Former British Prime Minister John Major has argued that Brexit could lead to a hard border, with the European Union and the UK being required to control their borders for customs purposes.  The Conservative Party`s European research group group believes that the UK could have the choice of not controlling its border if VAT is not applied or of controlling the limit to apply a possible VAT on goods imported after Brexit.   The multi-party agreement required the parties to « use any influence they might have » to bring about the dismantling of all paramilitary weapons within two years of the referendums approving the agreement. The standardisation process forced the British government to reduce the number and role of its armed forces in Northern Ireland « to a level compatible with a normal peaceful society ». These include the removal of security facilities and the lifting of specific emergency powers in Northern Ireland. The Irish government has committed to a « thorough review » of its breaches of state law. The overall result of these problems was to undermine unionists` confidence in the agreement exploited by the anti-deal DUP, which eventually overtook the pro-deal Unionist Party (UUP) in the 2003 parliamentary elections. The UUP had already resigned from the power-sharing executive in 2002 following the Stormontgate scandal, which implicated three men for gathering intelligence. These charges were eventually dropped in 2005 on the controversial grounds that the persecution was not « in the public interest ». Immediately afterwards, one of the incriminated members of Sinn Féin, Denis Donaldson, was unmasked as a British agent. The agreement was reached between the British and Irish governments and eight political parties or groups in Northern Ireland.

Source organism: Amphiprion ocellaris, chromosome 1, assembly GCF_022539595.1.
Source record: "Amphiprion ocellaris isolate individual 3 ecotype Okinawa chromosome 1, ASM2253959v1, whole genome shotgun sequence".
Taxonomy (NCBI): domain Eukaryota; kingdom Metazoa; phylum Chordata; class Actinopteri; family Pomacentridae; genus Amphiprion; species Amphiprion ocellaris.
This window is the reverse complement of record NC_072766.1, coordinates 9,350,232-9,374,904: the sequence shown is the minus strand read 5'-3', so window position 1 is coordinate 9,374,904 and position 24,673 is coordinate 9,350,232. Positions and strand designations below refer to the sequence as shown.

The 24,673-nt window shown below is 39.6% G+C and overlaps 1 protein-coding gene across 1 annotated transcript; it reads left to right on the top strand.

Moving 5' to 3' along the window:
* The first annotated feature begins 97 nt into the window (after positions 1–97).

Three were representative of unionism: the Ulster Unionist Party, which had led Unionism in Ulster since the early twentieth century, and two smaller parties linked to loyalist paramilitaries, the Progressive Unionist Party (associated with the Ulster Volunteer Force (UVF) and the Ulster Democratic Party (the political wing of the Ulster Defence Association (UDA)). Two of them have generally been described as nationalists: the Social Democratic and Labour Party and Sinn Féin, the Republican Party associated with the Commissional Irish Republican Army.   Regardless of these rival traditions, there were two other rallying parties, the Inter-municipal Alliance Party and the Northern Ireland Women`s Coalition. . . .